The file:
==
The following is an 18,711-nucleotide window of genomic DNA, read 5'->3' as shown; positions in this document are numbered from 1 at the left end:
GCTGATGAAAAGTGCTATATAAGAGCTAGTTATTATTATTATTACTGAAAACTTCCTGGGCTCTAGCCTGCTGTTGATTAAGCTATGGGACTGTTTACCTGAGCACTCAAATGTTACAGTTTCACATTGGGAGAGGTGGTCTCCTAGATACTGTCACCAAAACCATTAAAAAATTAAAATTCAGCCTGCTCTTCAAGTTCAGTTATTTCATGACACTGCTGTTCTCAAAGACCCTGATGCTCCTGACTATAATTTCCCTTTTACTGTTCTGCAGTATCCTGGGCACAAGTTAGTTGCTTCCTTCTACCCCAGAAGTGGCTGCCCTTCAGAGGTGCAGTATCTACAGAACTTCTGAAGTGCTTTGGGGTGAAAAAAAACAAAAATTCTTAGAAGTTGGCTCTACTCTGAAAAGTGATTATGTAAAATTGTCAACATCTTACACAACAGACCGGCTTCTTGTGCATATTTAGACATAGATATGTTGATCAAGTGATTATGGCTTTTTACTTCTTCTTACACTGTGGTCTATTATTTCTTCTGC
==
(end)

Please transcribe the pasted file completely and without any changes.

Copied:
The following is an 18,711-nucleotide window of genomic DNA, read 5'->3' as shown; positions in this document are numbered from 1 at the left end:
GCTGATGAAAAGTGCTATATAAGAGCTAGTTATTATTATTATTACTGAAAACTTCCTGGGCTCTAGCCTGCTGTTGATTAAGCTATGGGACTGTTTACCTGAGCACTCAAATGTTACAGTTTCACATTGGGAGAGGTGGTCTCCTAGATACTGTCACCAAAACCATTAAAAAATTAAAATTCAGCCTGCTCTTCAAGTTCAGTTATTTCATGACACTGCTGTTCTCAAAGACCCTGATGCTCCTGACTATAATTTCCCTTTTACTGTTCTGCAGTATCCTGGGCACAAGTTAGTTGCTTCCTTCTACCCCAGAAGTGGCTGCCCTTCAGAGGTGCAGTATCTACAGAACTTCTGAAGTGCTTTGGGGTGAAAAAAAACAAAAATTCTTAGAAGTTGGCTCTACTCTGAAAAGTGATTATGTAAAATTGTCAACATCTTACACAACAGACCGGCTTCTTGTGCATATTTAGACATAGATATGTTGATCAAGTGATTATGGCTTTTTACTTCTTCTTACACTGTGGTCTATTATTTCTTCTGC